Runner and Dog

Two Legs Good … Six Legs Better

runABC looks at the benefits of taking to the trails with your four-legged friend…

We’ve evolved together, after all
Dogs and runners are a natural fit. Evolutionarily speaking, we’ve already been working together for thousands of years. Dogs have an in-born desire to run, as well as to work in a pack with a leader – and that means you!  Running with your dog also solves the perennial problem of trying to fit in time to walk your best friend and stick to your training plan at the same time.

Ruff and ready?
Most dogs are ready to run by the time they’re a year old, but check with your vet first. Dogs can mature at different rates and those that are heavy or prone to joint problems may need special care and attention. At the other end of the spectrum, remember that dogs can develop arthritis and vision problems as well as slow down with age (like we do!), so keep an eye on their performance, not just yours. 

Top dog?
Some breeds are better suited to running longer distances or coping with obstacles than others, so bear that in mind when choosing routes and terrain. It’s not reasonable to expect a Chihuahua to jump a five-foot-high fence, so you may need to alter your routine to suit your dog. Certain breeds are better able to cool themselves down than others, too, so you may need to pay more attention to warmer weather conditions and where water can be found than you would out on your own. Your vet should be able to guide you on what to expect from your breed of dog, but only you know your individual animal.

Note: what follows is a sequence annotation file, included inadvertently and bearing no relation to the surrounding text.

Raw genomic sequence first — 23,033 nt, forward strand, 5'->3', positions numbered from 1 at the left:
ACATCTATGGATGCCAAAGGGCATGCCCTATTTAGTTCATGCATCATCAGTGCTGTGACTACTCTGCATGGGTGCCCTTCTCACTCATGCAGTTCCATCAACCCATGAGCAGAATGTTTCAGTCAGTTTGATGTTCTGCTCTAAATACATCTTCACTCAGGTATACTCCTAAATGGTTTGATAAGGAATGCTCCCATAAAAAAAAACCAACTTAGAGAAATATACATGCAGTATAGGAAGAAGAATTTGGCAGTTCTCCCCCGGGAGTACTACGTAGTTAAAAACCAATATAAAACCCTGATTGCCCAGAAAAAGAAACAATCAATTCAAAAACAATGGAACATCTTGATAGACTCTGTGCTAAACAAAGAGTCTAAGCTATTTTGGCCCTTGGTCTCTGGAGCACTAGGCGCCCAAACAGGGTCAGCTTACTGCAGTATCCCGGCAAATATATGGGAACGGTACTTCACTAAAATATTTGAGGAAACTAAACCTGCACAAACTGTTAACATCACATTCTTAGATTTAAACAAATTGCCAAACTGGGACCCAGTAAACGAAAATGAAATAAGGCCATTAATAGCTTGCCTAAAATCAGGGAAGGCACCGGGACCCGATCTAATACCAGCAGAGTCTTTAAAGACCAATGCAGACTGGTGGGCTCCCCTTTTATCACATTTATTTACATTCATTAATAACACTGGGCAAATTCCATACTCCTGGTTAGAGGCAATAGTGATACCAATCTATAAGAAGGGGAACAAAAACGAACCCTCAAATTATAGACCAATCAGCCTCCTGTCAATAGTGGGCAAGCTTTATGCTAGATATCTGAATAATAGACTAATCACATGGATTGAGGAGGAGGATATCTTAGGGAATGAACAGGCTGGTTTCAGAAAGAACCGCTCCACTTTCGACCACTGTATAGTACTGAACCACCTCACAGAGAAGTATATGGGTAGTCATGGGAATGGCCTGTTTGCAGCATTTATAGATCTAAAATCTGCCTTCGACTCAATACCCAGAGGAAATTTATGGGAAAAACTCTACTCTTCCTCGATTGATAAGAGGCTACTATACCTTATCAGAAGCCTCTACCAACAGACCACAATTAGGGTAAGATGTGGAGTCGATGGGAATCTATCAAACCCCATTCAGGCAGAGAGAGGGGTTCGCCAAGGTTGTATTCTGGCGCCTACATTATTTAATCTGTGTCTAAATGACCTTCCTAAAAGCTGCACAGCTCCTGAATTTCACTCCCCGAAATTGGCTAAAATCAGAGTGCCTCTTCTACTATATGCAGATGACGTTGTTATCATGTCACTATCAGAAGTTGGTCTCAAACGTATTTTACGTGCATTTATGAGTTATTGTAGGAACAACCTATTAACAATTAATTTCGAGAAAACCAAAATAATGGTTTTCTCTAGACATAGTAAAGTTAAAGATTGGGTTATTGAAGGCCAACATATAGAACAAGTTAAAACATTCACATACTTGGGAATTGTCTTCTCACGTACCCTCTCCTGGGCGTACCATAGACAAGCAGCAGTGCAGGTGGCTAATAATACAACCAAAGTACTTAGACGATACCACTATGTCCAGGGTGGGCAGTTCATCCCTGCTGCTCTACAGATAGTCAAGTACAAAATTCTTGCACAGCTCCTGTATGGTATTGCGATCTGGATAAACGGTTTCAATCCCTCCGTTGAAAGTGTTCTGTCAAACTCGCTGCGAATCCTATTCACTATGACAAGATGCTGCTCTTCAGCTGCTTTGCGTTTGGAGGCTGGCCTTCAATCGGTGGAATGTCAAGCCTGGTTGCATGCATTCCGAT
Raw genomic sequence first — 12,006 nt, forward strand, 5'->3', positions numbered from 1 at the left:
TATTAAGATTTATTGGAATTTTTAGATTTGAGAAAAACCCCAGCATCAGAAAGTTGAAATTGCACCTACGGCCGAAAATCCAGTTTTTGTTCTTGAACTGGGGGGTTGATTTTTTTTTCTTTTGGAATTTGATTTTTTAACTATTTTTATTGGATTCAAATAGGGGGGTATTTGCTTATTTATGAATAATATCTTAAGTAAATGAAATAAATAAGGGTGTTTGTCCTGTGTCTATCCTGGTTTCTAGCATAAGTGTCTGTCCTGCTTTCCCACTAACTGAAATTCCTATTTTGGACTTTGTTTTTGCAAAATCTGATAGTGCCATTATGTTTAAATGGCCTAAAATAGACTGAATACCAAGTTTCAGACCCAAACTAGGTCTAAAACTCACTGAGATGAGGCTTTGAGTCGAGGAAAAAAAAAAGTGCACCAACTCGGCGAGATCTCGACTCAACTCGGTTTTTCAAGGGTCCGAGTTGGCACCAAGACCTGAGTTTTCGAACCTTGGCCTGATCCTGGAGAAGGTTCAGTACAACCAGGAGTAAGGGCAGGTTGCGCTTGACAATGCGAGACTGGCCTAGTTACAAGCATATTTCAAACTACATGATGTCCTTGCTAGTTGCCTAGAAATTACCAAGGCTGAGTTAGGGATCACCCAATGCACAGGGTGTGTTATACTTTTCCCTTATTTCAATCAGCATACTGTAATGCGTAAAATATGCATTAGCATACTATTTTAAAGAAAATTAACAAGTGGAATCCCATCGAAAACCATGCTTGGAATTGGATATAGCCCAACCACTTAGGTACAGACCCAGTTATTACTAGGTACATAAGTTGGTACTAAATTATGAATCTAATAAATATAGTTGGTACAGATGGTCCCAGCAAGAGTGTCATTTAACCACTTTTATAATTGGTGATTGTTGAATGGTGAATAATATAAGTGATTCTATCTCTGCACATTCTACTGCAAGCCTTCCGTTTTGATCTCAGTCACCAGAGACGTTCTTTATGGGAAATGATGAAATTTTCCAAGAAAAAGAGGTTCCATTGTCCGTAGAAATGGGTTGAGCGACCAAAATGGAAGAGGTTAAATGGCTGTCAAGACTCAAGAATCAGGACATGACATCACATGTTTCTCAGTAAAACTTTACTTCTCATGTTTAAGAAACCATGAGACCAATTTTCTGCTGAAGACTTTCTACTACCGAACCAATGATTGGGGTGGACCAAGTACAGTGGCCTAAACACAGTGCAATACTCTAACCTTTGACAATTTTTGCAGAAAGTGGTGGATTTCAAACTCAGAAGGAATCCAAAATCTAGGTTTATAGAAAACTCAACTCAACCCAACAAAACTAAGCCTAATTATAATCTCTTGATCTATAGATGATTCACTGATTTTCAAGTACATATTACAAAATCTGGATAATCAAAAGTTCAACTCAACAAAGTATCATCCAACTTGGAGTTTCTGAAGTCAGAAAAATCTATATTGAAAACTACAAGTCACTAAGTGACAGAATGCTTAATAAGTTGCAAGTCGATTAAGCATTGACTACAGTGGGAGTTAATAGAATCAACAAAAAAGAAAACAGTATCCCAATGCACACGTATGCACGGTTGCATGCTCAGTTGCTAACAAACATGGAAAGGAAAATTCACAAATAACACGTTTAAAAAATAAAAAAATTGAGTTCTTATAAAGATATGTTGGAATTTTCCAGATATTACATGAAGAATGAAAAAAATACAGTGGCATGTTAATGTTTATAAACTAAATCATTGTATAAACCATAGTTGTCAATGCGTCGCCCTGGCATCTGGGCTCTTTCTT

Out of the traps
Like their owners, dogs need to build up their training gradually. Mixing up the terrain for the first few weeks will also help their paws adjust to their new regime. And just like running with a new human partner, it can take some time for dog and owner to get the hang of running together. Expect tangled leads and going head over heels into the bushes to be a frequent occurrence in the first few weeks. Good communication, consistency and patience are key – but taking a few classes can help too.

Joining the pack
Once you and your dog are used to running together, you might both enjoy a bit of company – and competition. Many parkruns are dog friendly and more and more events catering for canines are popping up all the time. But if your local event or running club isn’t playing ball with your pet, your local CaniX branch certainly will be. The CaniX season runs from autumn to spring, so you’ll be able to scratch your cross-country running itch with your best friend too. Let’s just hope that itch isn’t fleas!

If you’re running regularly with your dog you’ll need a harness, belt and line.

  • A good, washable body harness should be the right size for your actual dog (not just the breed), allow him to move and breathe freely and pull into the chest, not the neck. Most harnesses are designed for dogs to run in front of their human companion, but some also suit those that run at the side.
  • Tied to the harness will be your line. This won’t be a normal ‘walking’ lead, but a proper running line with a bungee section to lessen the impact of your dog’s sudden movements.
  • Your dog’s running line should be tied onto a belt around your waist, not held in your hand. If you have a bigger dog or one that pulls very strongly, you might want to consider a belt that distributes the ‘pull’ more evenly around your lower body.

Image: Canicross

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